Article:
A particularly interesting feature of the contact modelling was the generation of a homodimer interface for the target 2o9g by METAPSICOV_S1. Although this facilitated the solution of target 2o9g, it demonstrates the current inability of contact-generation algorithms to separate the intramolecular and intermolecular contacts. Although either set of contacts can be useful for different purposes (Simkovic, Ovchinnikov et al., 2017), until it becomes possible to separate them the modelling will attempt to satisfy both sets at the same time, which can confidently be predicted to result in poorer models than if a single set were used. Curiously, high-quality models with TM scores of around 0.8 were calculated for this target, but clusters containing them were not sources of successful search models.
As well as highlighting the value of a putative method to distinguish intramolecular and intermolecular contact predictions, the results offer other pointers towards future productive algorithmic developments. When the modelling performs well, AMPLE is often able to generate an ensemble that can solve the structure; this applies to both high-resolution and low-resolution structures. With high-resolution structures, SHELXE is able to trace up to a full structure, even when only a small fragment has been placed correctly, as is the case for ideal helices. With high-resolution structures, when the modelling is relatively poor, AMPLE must prune away enough of the incorrect structure to leave a sufficiently accurate substructure suitable for MR and tracing with SHELXE. Sometimes the truncation algorithm in AMPLE is able to perform this (examples include targets 3ouf and 2xov), although at other times it fails and the truncated ensemble is unable to solve the structure, whereas an ideal helix of the same length can. In these cases, it will be of value to explore whether bespoke truncation protocols for transmembrane proteins could improve performance.
All of this work was undertaken with CCP4 v.6.5.3 (including SHELXE v.2014/14 and ARP/wARP v.7.5), which was released on 3 July 2015. This was necessary to ensure that the different runs of AMPLE with the different modelling protocols were comparable. As of the time of writing CCP4 is at v.7.0.045 (including SHELXE v.2017/1) and considerable improvements have been made in the CCP4 software packages that AMPLE relies on. In related work (unpublished) we have run a number of the cases in this work with a newer version of CCP4 and observed significant improvements in our success rate. We therefore expect that a user of AMPLE using the very latest version of CCP4 would have an even better chance of solving their structure than the work in this paper suggests.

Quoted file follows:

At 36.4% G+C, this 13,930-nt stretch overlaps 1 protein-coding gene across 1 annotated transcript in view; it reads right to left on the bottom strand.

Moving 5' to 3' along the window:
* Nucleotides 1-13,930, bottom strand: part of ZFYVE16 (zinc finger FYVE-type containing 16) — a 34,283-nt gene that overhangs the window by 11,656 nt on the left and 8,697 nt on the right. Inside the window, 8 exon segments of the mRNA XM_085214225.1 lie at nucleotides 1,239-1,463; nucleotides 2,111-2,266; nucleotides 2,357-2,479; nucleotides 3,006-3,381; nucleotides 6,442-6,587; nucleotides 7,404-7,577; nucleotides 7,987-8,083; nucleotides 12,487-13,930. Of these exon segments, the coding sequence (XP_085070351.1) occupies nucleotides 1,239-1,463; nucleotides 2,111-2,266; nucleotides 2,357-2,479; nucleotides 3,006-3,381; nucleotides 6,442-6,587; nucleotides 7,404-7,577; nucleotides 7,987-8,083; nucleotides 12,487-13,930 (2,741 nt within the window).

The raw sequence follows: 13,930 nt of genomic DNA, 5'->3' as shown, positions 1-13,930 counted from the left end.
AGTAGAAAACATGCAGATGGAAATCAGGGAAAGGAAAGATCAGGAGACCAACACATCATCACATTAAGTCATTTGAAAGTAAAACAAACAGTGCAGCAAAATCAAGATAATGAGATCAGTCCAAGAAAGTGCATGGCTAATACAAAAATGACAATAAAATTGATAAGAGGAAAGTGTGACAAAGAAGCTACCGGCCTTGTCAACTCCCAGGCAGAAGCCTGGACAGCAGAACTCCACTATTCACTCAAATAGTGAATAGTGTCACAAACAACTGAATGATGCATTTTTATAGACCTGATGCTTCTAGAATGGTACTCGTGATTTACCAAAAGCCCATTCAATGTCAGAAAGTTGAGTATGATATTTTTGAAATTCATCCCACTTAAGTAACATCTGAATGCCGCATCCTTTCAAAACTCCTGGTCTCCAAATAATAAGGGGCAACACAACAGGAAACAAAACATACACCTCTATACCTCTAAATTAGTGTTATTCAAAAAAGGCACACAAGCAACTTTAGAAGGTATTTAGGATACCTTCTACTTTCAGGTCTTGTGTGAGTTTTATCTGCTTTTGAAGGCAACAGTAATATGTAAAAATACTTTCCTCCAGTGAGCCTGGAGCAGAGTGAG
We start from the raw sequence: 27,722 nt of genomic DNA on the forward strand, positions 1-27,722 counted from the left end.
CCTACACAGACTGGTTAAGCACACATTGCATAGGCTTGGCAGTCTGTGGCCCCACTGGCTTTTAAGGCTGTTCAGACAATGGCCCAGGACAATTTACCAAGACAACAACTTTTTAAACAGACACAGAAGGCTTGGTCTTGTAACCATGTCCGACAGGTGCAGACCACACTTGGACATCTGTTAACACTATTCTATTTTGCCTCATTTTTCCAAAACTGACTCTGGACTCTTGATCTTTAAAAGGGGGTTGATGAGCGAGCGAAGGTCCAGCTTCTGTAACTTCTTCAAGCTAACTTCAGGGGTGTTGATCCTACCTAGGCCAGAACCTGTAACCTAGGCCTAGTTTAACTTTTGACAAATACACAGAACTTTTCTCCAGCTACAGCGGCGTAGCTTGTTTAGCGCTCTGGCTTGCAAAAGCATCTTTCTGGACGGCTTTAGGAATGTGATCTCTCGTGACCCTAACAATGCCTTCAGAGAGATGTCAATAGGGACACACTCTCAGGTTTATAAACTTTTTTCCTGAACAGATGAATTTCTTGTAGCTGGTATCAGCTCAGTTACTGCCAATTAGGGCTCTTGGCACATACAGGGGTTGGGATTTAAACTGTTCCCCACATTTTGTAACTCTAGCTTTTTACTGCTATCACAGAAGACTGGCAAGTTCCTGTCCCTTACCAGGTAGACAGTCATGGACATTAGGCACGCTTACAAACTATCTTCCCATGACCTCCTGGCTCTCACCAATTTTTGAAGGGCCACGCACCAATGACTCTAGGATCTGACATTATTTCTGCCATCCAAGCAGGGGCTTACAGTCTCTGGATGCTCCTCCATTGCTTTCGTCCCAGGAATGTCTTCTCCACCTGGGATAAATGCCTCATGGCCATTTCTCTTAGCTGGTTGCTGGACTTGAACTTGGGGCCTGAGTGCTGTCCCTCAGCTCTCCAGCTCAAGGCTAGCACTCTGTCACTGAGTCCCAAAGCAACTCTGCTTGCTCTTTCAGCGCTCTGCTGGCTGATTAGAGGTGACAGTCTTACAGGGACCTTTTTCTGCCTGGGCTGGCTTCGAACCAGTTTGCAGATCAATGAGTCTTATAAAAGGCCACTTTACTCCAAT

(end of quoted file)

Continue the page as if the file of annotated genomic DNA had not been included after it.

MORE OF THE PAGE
In summary, this work shows that AMPLE can already solve many (9/14) of a set of α-helical transmembrane proteins. Higher resolution cases can be attempted first using ideal helices, while others yield to the ability of AMPLE to construct MR search ensembles from ab initio models. Targets for which contact predictions can be calculated show a distinct benefit from their use. As data volume and methods development push contact prediction to better performance in the future, the overall success rate of AMPLE can be expected to improve further.
Supplementary Methods, Tables and Figures. DOI: https://doi.org//10.1107/S2059798317016436/qh5049sup1.pdf
This work was supported by BBSRC grant BB/L009544/1 `CCP4 Grant Renewal 2014–2019: Question-driven crystallographic data collection and advanced structure solution'. FS is supported by BBSRC DTP PhD scholarships, as was JT at the time of the work.